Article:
Amount, Source, and Quality of Support as Predictors of Women's Birth Evaluations

Richard M. Simon, Katherine M. Johnson, Jessica Liddell

Research output: Contribution to journalArticlepeer-review

25 Scopus citations


BACKGROUND: This paper examines the separate effects of the perceived amount, source, and quality of support during labor and delivery on women's positive and negative evaluations of their birth experiences.

METHODS: Data come from the Listening to Mothers I and II (LTM) surveys (n = 2,765). Women's perception of support was regressed separately onto indices of positive and negative words that women associated with their labor and delivery.

RESULTS: The total number of support sources, type of support person, and quality of support all impacted women's birth evaluations across different regression models, controlling for demographics, birth interventions, and other birth characteristics. Support overall had a greater effect on increasing women's positive evaluations, but was not as protective against negative evaluations. Support from medical and birth professionals (doctors, nurses, doulas) had the greatest effect on women's positive evaluations. Good partner support was complexly related: it was associated with less positive evaluations but also appeared to have a protective effect against negative birth evaluations.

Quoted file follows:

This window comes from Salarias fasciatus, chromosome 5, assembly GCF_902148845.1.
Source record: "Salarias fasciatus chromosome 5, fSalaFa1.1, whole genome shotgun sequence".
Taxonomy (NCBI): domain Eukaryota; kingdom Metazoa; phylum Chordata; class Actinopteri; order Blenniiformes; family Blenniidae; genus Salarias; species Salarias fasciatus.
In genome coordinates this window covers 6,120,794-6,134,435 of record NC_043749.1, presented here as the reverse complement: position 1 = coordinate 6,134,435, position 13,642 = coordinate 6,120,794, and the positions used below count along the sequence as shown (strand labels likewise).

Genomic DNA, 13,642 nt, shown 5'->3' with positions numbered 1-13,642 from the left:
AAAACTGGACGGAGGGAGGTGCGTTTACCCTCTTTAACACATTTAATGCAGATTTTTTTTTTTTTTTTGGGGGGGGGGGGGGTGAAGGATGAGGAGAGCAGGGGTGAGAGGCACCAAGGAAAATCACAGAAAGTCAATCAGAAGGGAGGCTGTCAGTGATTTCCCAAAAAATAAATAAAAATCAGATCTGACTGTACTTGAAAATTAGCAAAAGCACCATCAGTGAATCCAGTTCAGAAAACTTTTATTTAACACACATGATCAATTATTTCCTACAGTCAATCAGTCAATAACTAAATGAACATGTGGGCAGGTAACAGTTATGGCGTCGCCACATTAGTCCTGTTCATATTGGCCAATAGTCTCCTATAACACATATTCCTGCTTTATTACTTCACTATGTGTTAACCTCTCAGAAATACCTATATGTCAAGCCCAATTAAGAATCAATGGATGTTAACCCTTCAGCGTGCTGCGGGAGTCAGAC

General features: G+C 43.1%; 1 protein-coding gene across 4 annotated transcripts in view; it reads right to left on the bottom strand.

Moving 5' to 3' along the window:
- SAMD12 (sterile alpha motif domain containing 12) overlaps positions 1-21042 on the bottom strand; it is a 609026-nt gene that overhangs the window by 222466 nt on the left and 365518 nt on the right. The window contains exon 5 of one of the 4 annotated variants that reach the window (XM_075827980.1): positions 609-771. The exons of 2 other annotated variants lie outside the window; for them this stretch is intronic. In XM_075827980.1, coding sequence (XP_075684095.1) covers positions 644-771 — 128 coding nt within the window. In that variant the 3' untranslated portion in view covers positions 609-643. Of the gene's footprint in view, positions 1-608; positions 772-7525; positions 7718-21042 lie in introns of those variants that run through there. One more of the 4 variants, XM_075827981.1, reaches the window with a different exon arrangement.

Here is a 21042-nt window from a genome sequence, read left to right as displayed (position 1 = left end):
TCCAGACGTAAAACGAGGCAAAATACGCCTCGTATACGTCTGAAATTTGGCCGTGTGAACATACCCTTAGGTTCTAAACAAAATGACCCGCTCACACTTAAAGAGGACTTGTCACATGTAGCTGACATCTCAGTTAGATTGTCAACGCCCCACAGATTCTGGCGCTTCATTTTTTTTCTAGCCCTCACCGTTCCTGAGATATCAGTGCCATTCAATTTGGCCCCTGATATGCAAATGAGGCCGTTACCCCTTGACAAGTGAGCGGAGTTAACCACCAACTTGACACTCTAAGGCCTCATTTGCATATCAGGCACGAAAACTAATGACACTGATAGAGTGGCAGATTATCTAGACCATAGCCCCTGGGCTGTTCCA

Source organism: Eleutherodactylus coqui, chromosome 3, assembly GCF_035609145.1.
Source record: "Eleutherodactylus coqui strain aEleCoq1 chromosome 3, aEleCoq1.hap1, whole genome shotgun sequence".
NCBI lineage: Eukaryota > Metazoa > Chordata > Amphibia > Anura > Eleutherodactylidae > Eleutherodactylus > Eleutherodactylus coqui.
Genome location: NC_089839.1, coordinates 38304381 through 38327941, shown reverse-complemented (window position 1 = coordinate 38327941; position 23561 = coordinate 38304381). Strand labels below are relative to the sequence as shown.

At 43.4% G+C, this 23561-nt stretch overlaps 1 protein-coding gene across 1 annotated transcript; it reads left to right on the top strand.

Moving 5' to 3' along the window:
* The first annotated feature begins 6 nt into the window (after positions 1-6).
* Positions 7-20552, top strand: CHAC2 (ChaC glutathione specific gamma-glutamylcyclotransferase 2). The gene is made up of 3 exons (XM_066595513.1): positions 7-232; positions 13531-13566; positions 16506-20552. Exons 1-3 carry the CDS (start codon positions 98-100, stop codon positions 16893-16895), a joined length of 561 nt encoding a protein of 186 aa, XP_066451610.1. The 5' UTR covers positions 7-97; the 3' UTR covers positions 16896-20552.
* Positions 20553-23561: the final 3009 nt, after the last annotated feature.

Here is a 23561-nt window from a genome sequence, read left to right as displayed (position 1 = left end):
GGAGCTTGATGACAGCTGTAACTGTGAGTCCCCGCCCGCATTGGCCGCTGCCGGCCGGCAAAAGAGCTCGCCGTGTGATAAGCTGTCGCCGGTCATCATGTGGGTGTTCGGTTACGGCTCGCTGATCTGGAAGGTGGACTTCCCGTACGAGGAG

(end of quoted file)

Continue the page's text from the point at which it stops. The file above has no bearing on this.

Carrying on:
DISCUSSION: Support in childbirth is a complex concept with multiple dimensions that matter for women's birth evaluations. Support from nursing staff, doctors, and doulas is important for enabling positive evaluations while support from partners is more complexly related to women's evaluations. Research on support for laboring women should more extensively address the division of labor between different sources of support.

Original languageEnglish
Pages (from-to)226-232
Number of pages7
Issue number3
StatePublished - Sep 1 2016


  • birth evaluations
  • labor support
  • social support
  • sources of support


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